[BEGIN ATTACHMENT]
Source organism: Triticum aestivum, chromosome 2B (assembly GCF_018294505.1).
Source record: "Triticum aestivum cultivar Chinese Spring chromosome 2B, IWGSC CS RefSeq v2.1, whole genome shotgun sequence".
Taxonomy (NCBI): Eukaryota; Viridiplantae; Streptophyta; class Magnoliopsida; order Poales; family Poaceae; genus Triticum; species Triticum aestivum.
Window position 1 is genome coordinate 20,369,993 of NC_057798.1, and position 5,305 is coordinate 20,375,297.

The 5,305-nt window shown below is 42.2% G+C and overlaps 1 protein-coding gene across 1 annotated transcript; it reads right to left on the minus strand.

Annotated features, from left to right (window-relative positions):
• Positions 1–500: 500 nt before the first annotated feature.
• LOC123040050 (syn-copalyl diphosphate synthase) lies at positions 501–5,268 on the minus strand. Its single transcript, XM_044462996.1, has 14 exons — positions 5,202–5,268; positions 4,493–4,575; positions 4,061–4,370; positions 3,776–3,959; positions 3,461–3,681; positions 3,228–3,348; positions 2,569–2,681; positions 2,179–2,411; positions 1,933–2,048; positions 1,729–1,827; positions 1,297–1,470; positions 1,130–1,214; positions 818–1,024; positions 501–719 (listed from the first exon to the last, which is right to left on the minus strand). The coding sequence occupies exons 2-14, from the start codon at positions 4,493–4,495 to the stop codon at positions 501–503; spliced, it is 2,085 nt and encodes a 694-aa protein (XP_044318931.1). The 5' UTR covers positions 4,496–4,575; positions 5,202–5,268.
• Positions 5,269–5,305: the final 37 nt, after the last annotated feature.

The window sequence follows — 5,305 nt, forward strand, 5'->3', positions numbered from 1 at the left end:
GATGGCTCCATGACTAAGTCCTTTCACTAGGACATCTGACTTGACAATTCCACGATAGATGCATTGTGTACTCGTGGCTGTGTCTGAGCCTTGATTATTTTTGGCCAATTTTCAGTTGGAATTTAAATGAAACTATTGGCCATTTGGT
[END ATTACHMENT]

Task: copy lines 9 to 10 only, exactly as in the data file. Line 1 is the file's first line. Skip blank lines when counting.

• Positions 5,269–5,305: the final 37 nt, after the last annotated feature.

The window sequence follows — 5,305 nt, forward strand, 5'->3', positions numbered from 1 at the left end: